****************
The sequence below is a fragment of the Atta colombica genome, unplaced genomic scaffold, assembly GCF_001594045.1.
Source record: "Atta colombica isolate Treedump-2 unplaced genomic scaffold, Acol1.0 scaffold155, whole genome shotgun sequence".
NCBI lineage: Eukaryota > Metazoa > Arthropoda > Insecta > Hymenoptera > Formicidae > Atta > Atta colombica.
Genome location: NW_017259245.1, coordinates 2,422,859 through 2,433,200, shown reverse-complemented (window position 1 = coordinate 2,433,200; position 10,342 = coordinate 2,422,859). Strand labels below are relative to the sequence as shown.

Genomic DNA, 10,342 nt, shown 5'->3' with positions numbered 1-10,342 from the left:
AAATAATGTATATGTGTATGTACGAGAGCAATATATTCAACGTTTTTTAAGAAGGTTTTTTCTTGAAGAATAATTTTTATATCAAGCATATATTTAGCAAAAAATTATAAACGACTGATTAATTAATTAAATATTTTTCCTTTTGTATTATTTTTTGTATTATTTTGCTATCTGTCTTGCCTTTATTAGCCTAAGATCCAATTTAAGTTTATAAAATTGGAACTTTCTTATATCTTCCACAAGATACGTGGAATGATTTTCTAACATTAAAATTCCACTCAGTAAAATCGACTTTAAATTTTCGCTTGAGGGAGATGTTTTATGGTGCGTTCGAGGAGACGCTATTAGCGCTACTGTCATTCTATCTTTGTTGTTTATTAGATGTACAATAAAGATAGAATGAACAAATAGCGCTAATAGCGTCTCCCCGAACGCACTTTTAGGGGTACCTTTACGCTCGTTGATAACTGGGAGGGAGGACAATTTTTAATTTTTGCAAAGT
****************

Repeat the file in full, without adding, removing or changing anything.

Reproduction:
The sequence below is a fragment of the Atta colombica genome, unplaced genomic scaffold, assembly GCF_001594045.1.
Source record: "Atta colombica isolate Treedump-2 unplaced genomic scaffold, Acol1.0 scaffold155, whole genome shotgun sequence".
NCBI lineage: Eukaryota > Metazoa > Arthropoda > Insecta > Hymenoptera > Formicidae > Atta > Atta colombica.
Genome location: NW_017259245.1, coordinates 2,422,859 through 2,433,200, shown reverse-complemented (window position 1 = coordinate 2,433,200; position 10,342 = coordinate 2,422,859). Strand labels below are relative to the sequence as shown.

Genomic DNA, 10,342 nt, shown 5'->3' with positions numbered 1-10,342 from the left:
AAATAATGTATATGTGTATGTACGAGAGCAATATATTCAACGTTTTTTAAGAAGGTTTTTTCTTGAAGAATAATTTTTATATCAAGCATATATTTAGCAAAAAATTATAAACGACTGATTAATTAATTAAATATTTTTCCTTTTGTATTATTTTTTGTATTATTTTGCTATCTGTCTTGCCTTTATTAGCCTAAGATCCAATTTAAGTTTATAAAATTGGAACTTTCTTATATCTTCCACAAGATACGTGGAATGATTTTCTAACATTAAAATTCCACTCAGTAAAATCGACTTTAAATTTTCGCTTGAGGGAGATGTTTTATGGTGCGTTCGAGGAGACGCTATTAGCGCTACTGTCATTCTATCTTTGTTGTTTATTAGATGTACAATAAAGATAGAATGAACAAATAGCGCTAATAGCGTCTCCCCGAACGCACTTTTAGGGGTACCTTTACGCTCGTTGATAACTGGGAGGGAGGACAATTTTTAATTTTTGCAAAGT